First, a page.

Firstly, it’s defined as setting up or carrying on an illegal business. Secondly, it’s defined as permitting/maintaining a “nuisance” in a rental unit.
Third, it’s defined as committing a “criminal act” on the rental property. Unlike other notices, with this one, the tenant has no other option than to move out. If the tenant remains in the unit, you may proceed with the eviction process in court.
15-Day Notice to Quit.
This type of notice is intended for tenants whose leases are coming to an end. You need to send them a Notice to Quit 15 days before their lease ends, unless your lease specifies more time.
For ‘at-will’ tenants, you must provide a 5-Day Notice to Quit.
Step 3: You must file and serve a complaint against the tenant.
In Utah, landlords have two options when it comes to proceeding with the eviction process. The first option is to file a complaint with the court and then serve the tenant a copy of the summons and complaint. You must do so within 120 days after filing the complaint with the court.
The second option is to serve the summons and complaint against the tenant, then file the paperwork with the court afterwards. The filing fee in Utah is $75 if you're not seeking damages above $2,000. The court will serve the documents to your tenant for $35 (or you could have a friend serve them for free.) The Utah eviction process timeline depends on each case.
For either of these options, we'd advise you seek legal counsel from a reputable law firm to help you with the proceedings before, during, and after the court order, if it comes to that. Every eviction case is different, but having legal counsel will best protect your rental unit from further damages.
Step 4: Your tenant will have the option to file a dispute.
After a landlord files a summons and complaint and the tenant wants to contest the eviction, the tenant will file an answer with the court. Their answer must be written, and they must file it within 3 days after they've received the summons and complaint.
If a tenant chooses not to file an answer, the court or judicial officer decides the outcome of the summons and complaint. It is likely the court will file a default judgment in your favor. However, if a tenant chooses to file one, then the court will schedule a hearing. In Utah, a tenant may object to their eviction during an eviction hearing by stating:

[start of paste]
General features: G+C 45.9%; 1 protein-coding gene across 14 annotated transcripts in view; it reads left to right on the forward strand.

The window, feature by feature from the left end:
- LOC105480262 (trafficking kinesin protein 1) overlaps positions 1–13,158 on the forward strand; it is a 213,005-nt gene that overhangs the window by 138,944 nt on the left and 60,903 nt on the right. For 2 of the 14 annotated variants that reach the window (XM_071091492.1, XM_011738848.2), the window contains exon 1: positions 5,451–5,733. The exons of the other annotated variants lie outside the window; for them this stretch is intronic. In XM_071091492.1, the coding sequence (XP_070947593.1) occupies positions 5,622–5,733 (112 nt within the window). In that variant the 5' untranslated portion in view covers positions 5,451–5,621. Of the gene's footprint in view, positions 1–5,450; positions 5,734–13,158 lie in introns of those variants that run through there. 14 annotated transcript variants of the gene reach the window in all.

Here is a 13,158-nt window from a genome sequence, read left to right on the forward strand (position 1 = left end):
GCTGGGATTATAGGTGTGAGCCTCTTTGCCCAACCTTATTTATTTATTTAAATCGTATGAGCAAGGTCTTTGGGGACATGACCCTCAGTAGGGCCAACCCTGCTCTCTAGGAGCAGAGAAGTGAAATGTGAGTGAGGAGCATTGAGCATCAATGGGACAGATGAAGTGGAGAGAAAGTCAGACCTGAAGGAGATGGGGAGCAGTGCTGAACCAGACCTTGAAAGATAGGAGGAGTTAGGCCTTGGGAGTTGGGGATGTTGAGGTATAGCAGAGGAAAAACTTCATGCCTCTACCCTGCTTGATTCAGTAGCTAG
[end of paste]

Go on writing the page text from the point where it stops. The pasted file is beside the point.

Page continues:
- You didn’t follow the correct eviction process
- You failed to provide proper notice of eviction
- You failed to maintain the rental unit to habitable standards. According to the Utah Fit Premises Act, you have a responsibility to keep the rental premises sanitary and habitable for your tenants.
- The eviction is based on discrimination. According to the Fair Housing Act, it’s illegal for landlords to discriminate against their tenants based on sex, religion, race, age, disability, national origin, sexual orientation, gender identity, etc.
- The eviction is a retaliatory act. Utah law protects tenants from landlords who retaliate against them for exercising their rights.
Step 5: The court will give a judgment.
If the judgment of the eviction trial is in your favor, either through a default judgment or at a hearing, the district court will issue an Order of Restitution. The Order of Restitution demands the tenant to take their personal belongs and leave your residence, or be forcibly removed. This usually gives them a notice period of 3 days or fewer to vacate. If a tenant does not vacate even after being given the court order, officers can come and forcibly remove the tenant from your rental unit.
Disclaimer: This blog is only intended to be informational. If you have specific questions or need expert help, kindly get in touch with a qualified attorney or an experienced property management company in Utah.